and the argument is really not in the interest of stability. we have shown it's an intelligence gathering radar. >> are radars in different places. no missile defense radars are planned. >> i was briefly on the second and third of your questions and comments. on the cushion rasmussen point, as i mentioned, the talks did not bear fruit. it led the president of russia to make a tough decision. and i think until we get them back on track. they had issues that affect everything they say on all issues. it's true elsewhere.
and on the third point, i agree completely with dean's point? but if you extrapolate further, then what is the point of any of them having weapons? we should to the be concerned. and that's the foolish -- you know, why would they do it? if we think it's fruitless, we should be agnostic or indifferent to their acquisition. clearly you're not if you're in a disarmament group i just think we have to really make decisions. not carping from the inside. and you really have the weight of responsibility on your
shoulders. part of the weight of the nation's security on your shoulders. you will become more cautious and cavalier. especially from a regime such as iran. >> speaking as a person from the inside, one of the problems -- >> how many years ago was that? how many decades ago were you in the pentagon? >> 20 years ago. more than 20 years ago. do you have a technical point to make? >> gentlemen, gentlemen. >> well, you know, i think -- i want to finish here. i think it's astonishing you were trained as an engineer and you have nothing technical to say. nothing at all. that's an interesting thing. >> that's not my job in this context. >> i want to make a statement, please, sir.
>> i'm sorry. >> i don't want to be interrupted. >> yeah, please interrupt me, i would love to have the exchange with you. states get nuclear weapons because -- >> yeah. looks like we are. that's good. states get nuclear weapons because they want to protect themselves. that's a big motivation. china -- >> not the only motivation. >> that's true. we can go through it at hundreds of levels. or an irresponsible government official pushing lines that other people state for them. you're not willing to make a clear same.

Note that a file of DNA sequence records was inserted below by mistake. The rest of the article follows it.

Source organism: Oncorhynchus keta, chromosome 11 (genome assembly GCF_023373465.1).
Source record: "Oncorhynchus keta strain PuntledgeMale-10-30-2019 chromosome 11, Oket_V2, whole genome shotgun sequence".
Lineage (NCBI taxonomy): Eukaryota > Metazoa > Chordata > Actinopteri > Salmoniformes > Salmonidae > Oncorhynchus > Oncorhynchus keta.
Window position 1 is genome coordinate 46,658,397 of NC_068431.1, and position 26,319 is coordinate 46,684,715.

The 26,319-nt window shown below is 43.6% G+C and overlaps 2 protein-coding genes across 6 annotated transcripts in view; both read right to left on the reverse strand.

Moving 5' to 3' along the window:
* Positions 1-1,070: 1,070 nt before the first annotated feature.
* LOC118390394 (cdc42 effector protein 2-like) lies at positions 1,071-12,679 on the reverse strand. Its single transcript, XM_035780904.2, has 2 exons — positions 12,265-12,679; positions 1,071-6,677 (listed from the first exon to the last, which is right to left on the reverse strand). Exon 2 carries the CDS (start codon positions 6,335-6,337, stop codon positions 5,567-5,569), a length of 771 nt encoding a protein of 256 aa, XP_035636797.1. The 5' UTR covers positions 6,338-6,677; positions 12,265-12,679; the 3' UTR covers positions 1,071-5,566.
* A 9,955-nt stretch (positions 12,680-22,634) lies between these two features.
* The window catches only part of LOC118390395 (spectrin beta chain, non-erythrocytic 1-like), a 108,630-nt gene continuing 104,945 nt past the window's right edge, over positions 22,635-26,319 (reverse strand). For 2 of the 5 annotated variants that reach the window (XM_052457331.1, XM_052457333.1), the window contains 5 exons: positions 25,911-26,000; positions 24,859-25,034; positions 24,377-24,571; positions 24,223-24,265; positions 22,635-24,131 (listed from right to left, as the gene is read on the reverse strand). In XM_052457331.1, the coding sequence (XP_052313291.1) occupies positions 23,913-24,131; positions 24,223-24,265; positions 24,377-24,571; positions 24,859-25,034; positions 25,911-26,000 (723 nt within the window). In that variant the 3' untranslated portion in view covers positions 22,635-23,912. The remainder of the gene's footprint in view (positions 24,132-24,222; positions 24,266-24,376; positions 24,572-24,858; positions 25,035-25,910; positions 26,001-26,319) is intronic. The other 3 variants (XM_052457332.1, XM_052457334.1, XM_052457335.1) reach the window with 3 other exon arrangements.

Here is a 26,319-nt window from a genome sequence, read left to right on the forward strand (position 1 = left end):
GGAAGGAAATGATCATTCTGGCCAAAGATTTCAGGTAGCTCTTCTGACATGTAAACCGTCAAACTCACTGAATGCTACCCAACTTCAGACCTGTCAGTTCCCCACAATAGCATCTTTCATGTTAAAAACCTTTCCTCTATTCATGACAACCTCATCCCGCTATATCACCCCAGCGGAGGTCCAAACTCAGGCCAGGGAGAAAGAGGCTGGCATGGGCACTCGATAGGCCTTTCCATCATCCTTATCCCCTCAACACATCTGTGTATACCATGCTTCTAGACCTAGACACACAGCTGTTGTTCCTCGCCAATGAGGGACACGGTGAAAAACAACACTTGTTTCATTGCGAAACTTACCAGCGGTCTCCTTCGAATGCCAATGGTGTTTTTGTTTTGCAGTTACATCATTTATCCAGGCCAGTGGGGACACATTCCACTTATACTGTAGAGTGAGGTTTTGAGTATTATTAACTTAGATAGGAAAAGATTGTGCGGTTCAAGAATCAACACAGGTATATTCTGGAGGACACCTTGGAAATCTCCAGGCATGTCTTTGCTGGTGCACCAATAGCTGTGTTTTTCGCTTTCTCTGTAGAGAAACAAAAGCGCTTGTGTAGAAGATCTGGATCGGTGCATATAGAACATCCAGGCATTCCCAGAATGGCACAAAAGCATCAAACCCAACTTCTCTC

you were part of a report that made the claim. i can show that the last two experms were attempts to rig the experiment. the states got to know about them. states want to keep us off their backs. after the golf war of '91, there was a prominent indian general. i remember talking about him. he said if you want to keep the united states off your back, have a nuclear weapon. why shouldn't the iranians? >> they may well have. i have to apologize. there's really only time for one more question. and it better be a good one, and it better be brief. do i have any takers?
professor in physics. >> raymond john long at uc berkeley. i just wanted to mention that there is a report from the research counsel. i don't know when it will be out. but it's supposed to be imminent and in the next few weeks. and i thought as an outside reviewer that it does a very good job of going into considerable detail of what anyone from the outside has to admit is a complicated context. nontechnical but equally important matters of concepts of operations, employments and many other factors. that report does not go into political issues, the economics,
and so on and so much. but i really dmend this to you when it comes on. it will be available as a pdf. and i just thought since at least one of the panels was a coauthor, perhaps they're shy about mention iing it. a large expert group was put together. and i think it will contribute by clarifying the concepts and issues without necessarily resolving the issues to the satisfaction of anyone, let alone everyone in the room. >> it's a report coming out from the national research counsel on ballistic missile defense. and i believe it's still being vetted. >> i want to thank you for a fine comment which breaks my ground rules that all q&a starts
with questions. this is a highly complex subject. politically, sociologically, international public. we're very fortunate in having three people willing to inform us, and discuss matters between them. on an issue that i'm certain will be front and center of the american political situations for the next decade. at least we got to a good start today in trying to understand what these issues are and will be. the fact that the three panelists didn't get the surprise, no one at all. i want to thank the three of you for a very fine job ch [ applause ] and i want to thank you all.